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How many points can Lane Kiffin score on Mike Stoops?

Oklahoma’s probably gonna win, but let’s see whether FAU can turn this into a shootout.

Texas Tech v Oklahoma Photo by Brett Deering/Getty Images

Note: This Week 1 game preview was originally published in June. Read more on FAU and Oklahoma from Bill Connelly’s 130-team preview series.

One of the most fascinating — if not necessarily important — Week 1 contests is Oklahoma’s home opener against Lane Kiffin’s FAU. Kiffin had a great inaugural season at “Last Strike U” in 2017, going 11-3 while fielding an offense that ranked sixth nationally in opponent-adjusted S&P+.

Kiffin had already begun to explore RPO spread offense at Alabama, turning Amari Cooper into a horrifying weapon in 2014 by having him run routes attached to runs for Derrick Henry or T.J. Yeldon. At FAU, the Owls built a similar offense that unleashed sophomore RB Devin Singletary for a 1,918-yard season.

Oklahoma’s defensive reputation under Bob Stoops already took some hits when he brought back his little brother Mike Stoops and edged Brent Venables to Clemson. OU’s defense fell as low as 55th in 2016 S&P+, while Clemson became an annual top-10 defense.

But after Bob retired, the 2017 Oklahoma defense went off the rails, finishing 101st in S&P+ (as Clemson ranked No. 2).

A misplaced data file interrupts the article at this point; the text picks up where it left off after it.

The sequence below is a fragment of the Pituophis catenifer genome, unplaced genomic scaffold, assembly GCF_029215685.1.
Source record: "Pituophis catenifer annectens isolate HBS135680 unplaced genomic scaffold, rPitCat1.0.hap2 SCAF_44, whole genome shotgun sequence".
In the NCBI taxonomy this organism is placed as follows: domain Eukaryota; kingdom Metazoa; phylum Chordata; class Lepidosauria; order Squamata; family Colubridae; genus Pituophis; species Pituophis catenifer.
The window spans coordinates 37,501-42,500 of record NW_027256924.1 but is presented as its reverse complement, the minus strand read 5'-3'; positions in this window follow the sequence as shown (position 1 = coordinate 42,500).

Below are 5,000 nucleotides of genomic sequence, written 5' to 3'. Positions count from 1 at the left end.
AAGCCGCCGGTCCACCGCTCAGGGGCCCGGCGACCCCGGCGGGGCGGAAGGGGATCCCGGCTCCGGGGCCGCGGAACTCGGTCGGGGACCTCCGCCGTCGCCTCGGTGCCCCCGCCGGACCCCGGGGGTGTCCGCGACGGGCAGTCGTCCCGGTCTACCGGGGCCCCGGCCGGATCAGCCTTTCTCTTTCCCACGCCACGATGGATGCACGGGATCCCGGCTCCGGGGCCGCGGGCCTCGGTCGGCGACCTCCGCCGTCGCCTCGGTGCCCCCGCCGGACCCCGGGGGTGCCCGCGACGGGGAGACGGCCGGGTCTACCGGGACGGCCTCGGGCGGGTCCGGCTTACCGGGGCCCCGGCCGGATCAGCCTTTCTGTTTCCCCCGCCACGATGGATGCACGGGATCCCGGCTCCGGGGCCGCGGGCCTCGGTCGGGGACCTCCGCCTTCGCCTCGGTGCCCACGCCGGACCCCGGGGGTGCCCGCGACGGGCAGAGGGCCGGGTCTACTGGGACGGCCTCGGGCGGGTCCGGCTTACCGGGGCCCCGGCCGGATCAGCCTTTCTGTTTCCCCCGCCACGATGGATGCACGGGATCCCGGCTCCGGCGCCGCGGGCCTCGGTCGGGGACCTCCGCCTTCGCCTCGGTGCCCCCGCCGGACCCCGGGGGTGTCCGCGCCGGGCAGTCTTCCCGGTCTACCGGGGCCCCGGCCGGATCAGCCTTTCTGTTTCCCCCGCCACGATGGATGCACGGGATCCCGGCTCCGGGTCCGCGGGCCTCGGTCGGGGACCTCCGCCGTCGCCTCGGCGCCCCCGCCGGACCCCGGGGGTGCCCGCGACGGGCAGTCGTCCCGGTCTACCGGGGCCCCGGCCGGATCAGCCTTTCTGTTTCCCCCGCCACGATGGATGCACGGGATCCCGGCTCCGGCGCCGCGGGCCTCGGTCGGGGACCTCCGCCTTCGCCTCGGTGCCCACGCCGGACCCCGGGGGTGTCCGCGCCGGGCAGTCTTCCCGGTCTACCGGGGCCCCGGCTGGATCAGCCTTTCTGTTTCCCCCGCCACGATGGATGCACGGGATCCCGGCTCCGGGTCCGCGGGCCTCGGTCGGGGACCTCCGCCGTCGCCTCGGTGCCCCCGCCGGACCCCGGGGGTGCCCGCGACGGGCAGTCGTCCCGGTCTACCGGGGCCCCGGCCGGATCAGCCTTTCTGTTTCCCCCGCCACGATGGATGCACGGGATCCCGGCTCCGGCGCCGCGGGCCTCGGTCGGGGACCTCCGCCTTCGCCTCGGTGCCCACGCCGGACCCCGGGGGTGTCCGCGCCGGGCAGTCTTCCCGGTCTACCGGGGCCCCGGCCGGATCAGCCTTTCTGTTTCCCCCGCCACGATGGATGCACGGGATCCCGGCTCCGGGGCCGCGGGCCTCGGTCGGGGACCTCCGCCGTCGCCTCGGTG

Entering 2018, Mike Stoops’ defense loses top pass-rusher Obo Okoronkwo, leading tackler LB Emmanuel Beal, both starting safeties, and talented DT Du’Vonta Lampkin. The 2018 Sooners’ overhaul on defense will rely heavily on sophomores and freshmen, with Kiffin’s Owls serving as the first test.

OU’s a three-TD favorite and expected to be in Playoff contention again, but limiting the Owls would inspire some needed confidence in this defense.

Anything involving Kiffin won’t be boring. That goes for his offense, too.

While the story centered around Kiffin giving play-calling duties to since-departed OC Kendal Briles, the actual 2017 FAU offense was pretty close to Kiffin’s Alabama offenses. In fact, they started out close to Baylor and ended the year more like the Tide.

Simply running inside zone from a spread set became a considerable chunk of the attack, with some quick pass options attached outside, to help create angles for the runs. From there, it was Singletary running behind a dominant left side for gain after gain.

Singletary knew how to work the angles on the play. Ideally, the play works like a downhill power run, with a double-team block and a lead insert (watch the H-back go in motion toward the top of the GIF) on the backside of the play, with zone blocking to the play side.

If the defense wants to bunch up the middle and spill the ball to a DB, they can get into trouble. FAU would mix in zone-read and pass options outside, to punish defenders for attacking the run aggressively:

If linebackers paid too much attention to the H-back, Singletary was excellent at running to where they were being replaced by a small DB, then running him over:

Kiffin’s group returns both starting tackles while welcoming in Tulane’s starting center, Raul Diaz, as a grad transfer and JUCO OL Zach Bennett as a likely starting guard. They return leading receiver Willie Wright while adding West Virginia transfer Jovon Durante and promoting Texas transfer DeAndre McNeal. At QB, they have to replace Jason Driskel but figure to do so either with dual-threat JUCO (and former Last Chance U star) De’Andre Johnson or Oklahoma transfer Chris Robison.